Abstract

Acute myeloid leukemia (AML) is the most common acute leukemia in adults. Leukemia stem cells (LSCs) drive the initiation and perpetuation of AML, are quantifiably associated with worse clinical outcomes, and often persist after conventional chemotherapy resulting in relapse1,2,3,4,5. In this report, we show that treatment of older patients with AML with the B cell lymphoma 2 (BCL-2) inhibitor venetoclax in combination with azacitidine results in deep and durable remissions and is superior to conventional treatments. We hypothesized that these promising clinical results were due to targeting LSCs. Analysis of LSCs from patients undergoing treatment with venetoclax + azacitidine showed disruption of the tricarboxylic acid (TCA) cycle manifested by decreased α-ketoglutarate and increased succinate levels, suggesting inhibition of electron transport chain complex II. In vitro modeling confirmed inhibition of complex II via reduced glutathionylation of succinate dehydrogenase. These metabolic perturbations suppress oxidative phosphorylation (OXPHOS), which efficiently and selectively targets LSCs. Our findings show for the first time that a therapeutic intervention can eradicate LSCs in patients with AML by disrupting the metabolic machinery driving energy metabolism, resulting in promising clinical activity in a patient population with historically poor outcomes.

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Data availability

Patient-related clinical data not included in the paper were generated as part of a multicenter clinical trial (NCT02203773). A detailed description of the dose escalation portion of the study has been published (Dinardo et al.)1. The dose expansion portion of the study is now complete and the manuscript describing these data is currently in preparation. All DNA and RNA raw and analyzed sequencing data can be found at the GEO database and are available via accession number GSE116481 (single-cell RNA-seq) and accession number GSE116567 (bulk RNA-seq).

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Acknowledgements

In memory of Richard Berger, a warrior in all aspects of life, who bravely confronted every obstacle and brought courage and inspiration to us, his family and all who were privileged enough to know him. Grant support: D.A.P is supported by the University of Colorado Department of Medicine Outstanding Early Career Scholar Program. B.M.S. and C.T.J are supported by a pilot grant provided by the University of Colorado RNA Bioscience Initiative. C.L.J. was supported by the American Cancer Society (25A5072) and the Colorado Clinical and Translational Sciences Institute (AEF CCTSI YR9 CO 2301425). A.D. is supported by the Webb-Waring Early Career award 2017 sponsored by the Boettcher Foundation. C.T.J. is generously supported by the Nancy Carroll Allen Chair in Hematology Research and NIH (grant R01CA200707). We thank J. DeGregori and E. Pietras for their comments on our manuscript.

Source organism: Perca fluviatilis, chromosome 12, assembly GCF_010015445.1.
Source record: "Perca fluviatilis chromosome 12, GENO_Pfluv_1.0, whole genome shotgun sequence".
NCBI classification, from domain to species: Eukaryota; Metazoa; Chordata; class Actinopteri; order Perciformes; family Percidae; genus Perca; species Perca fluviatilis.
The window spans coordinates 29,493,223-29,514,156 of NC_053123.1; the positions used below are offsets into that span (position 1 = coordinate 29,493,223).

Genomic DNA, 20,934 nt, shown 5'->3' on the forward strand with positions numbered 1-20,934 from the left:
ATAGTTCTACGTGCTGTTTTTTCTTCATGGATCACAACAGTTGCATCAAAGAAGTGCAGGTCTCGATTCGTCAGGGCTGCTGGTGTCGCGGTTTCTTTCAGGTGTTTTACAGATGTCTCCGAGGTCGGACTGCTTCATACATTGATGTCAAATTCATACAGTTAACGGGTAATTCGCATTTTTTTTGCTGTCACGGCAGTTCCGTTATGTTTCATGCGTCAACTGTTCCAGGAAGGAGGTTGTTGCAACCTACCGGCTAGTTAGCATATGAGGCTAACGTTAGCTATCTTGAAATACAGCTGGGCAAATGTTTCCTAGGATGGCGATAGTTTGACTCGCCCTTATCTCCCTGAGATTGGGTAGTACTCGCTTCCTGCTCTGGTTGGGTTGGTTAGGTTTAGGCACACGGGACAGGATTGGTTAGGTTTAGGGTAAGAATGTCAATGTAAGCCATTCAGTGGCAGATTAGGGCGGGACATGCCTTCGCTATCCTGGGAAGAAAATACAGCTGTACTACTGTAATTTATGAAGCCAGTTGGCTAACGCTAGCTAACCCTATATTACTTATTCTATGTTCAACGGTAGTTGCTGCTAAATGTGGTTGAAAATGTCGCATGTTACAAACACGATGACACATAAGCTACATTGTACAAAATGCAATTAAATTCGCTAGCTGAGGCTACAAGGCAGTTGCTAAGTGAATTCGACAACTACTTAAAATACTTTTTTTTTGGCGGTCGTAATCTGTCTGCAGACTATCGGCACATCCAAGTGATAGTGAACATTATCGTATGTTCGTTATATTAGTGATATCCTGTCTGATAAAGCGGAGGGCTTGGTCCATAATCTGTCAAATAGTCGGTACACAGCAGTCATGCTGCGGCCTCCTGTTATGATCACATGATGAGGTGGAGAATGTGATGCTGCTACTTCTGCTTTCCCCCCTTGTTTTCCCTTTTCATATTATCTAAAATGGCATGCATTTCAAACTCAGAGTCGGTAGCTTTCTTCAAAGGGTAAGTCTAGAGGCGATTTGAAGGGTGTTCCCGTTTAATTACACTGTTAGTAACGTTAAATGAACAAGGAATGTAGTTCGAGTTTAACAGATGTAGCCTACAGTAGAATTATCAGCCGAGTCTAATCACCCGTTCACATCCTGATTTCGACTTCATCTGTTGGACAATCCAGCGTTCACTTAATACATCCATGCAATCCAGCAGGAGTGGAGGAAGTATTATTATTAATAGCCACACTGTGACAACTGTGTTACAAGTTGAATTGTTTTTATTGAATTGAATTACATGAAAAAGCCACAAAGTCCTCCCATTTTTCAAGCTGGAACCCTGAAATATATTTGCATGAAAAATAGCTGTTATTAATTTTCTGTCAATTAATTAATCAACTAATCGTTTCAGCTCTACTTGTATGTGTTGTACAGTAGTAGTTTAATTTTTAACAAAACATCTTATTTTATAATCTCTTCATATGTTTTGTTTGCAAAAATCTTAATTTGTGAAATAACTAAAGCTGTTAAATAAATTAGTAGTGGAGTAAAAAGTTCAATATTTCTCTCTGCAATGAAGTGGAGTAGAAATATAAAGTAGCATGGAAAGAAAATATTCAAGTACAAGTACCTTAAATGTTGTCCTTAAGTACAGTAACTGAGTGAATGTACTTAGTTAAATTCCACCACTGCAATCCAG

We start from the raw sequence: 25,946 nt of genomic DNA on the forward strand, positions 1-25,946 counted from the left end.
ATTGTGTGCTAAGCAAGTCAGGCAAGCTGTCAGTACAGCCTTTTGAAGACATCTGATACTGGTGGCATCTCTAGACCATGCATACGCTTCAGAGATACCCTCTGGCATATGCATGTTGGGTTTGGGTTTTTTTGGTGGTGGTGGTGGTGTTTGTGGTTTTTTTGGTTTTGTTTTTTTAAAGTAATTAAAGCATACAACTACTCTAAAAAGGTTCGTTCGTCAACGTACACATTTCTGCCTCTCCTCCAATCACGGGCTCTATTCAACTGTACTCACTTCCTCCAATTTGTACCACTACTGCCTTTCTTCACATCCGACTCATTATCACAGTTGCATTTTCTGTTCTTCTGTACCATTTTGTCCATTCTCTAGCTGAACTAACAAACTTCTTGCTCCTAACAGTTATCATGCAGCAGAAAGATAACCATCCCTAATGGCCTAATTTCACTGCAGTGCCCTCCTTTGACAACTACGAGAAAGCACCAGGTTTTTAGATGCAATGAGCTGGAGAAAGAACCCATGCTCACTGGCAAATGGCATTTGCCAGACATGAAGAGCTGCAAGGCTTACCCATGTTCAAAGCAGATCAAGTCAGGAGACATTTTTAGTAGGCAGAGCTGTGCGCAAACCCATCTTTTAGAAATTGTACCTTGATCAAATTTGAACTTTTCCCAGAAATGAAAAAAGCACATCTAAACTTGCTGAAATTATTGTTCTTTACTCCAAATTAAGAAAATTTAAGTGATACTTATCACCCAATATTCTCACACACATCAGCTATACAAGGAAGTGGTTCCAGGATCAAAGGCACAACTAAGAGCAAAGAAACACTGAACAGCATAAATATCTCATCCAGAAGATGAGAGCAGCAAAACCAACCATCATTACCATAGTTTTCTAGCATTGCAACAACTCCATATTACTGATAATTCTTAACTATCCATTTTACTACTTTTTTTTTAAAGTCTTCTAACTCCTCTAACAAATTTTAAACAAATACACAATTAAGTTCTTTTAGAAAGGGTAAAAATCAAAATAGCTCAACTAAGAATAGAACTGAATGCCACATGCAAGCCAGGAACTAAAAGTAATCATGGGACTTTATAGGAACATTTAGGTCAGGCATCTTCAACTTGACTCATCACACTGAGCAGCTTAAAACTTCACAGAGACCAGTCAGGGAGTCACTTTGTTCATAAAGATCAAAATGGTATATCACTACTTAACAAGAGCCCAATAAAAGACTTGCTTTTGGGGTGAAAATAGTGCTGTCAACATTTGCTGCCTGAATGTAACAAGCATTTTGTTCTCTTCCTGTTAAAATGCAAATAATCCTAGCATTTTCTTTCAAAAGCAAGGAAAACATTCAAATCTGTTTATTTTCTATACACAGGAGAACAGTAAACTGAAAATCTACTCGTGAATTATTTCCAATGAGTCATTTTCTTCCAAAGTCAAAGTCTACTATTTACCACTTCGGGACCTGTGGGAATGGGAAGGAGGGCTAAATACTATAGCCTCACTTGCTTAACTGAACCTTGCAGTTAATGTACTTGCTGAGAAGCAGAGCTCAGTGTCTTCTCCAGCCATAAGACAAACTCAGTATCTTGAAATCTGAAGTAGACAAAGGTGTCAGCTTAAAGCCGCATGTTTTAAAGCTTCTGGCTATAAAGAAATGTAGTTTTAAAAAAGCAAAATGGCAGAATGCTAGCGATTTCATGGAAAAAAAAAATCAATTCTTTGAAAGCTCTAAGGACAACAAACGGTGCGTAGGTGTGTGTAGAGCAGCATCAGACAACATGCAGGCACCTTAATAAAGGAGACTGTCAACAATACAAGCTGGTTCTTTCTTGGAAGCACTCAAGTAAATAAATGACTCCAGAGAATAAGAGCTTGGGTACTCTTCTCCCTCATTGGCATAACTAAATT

Author information

Author notes

  1. These authors contributed equally: Daniel A. Pollyea, Brett M. Stevens, Courtney L. Jones.

Affiliations

  1. Division of Hematology, University of Colorado School of Medicine, Aurora, CO, USA

    • Daniel A. Pollyea
    • , Brett M. Stevens
    • , Courtney L. Jones
    • , Shanshan Pei
    • , Mohammad Minhajuddin
    • , Derek Schatz
    • , Jonathan A. Gutman
    • , Enkhtsetseg Purev
    • , Clayton Smith
    •  & Craig T. Jordan
  2. Department of Pediatrics, University of Colorado School of Medicine, Aurora, CO, USA

    • Amanda Winters
  3. Department of Biochemistry and Molecular Genetics, University of Colorado School of Medicine, Aurora, CO, USA

    • Angelo D’Alessandro
    • , Rachel Culp-Hill
    •  & Jay R. Hesselberth
  4. RNA Bioscience Initiative, University of Colorado School of Medicine, Aurora, CO, USA

    • Kent A. Riemondy
    • , Austin E. Gillen
    •  & Jay R. Hesselberth
  5. Department of Biostatistics and Informatics, University of Colorado School of Medicine, Aurora, CO, USA

    • Diana Abbott

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Contributions

D.A.P., B.M.S., C.L.J., A.W., M.M., and R.C.-H. designed and performed the research; collected, analyzed, and interpreted the data; performed the statistical analysis; and wrote the manuscript. S.P., A.D., K.A.R., A.E.G., J.R.H., D.A., and D.S. analyzed and interpreted data, performed statistical analysis, and wrote the manuscript. J.A.G., E.P., and C.S. designed the research and wrote the manuscript. C.T.J. designed and directed the research, analyzed and interpreted data, and wrote the manuscript.

Competing interests

The authors declare no competing interests.

Corresponding author

Correspondence to Craig T. Jordan.

Supplementary information

  1. Supplementary Text and Figures

    Supplementary Figures 1–9, Supplementary Tables 1, 3, and 6–8 and Supplementary Methods

  2. Reporting Summary

  3. Supplementary Table 2

    Institutional control patient characteristics

  4. Supplementary Table 4

    True-seq library coverage

  5. Supplementary Table 5

    Patient peripheral blood temporal response

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DOI

https://doi.org/10.1038/s41591-018-0233-1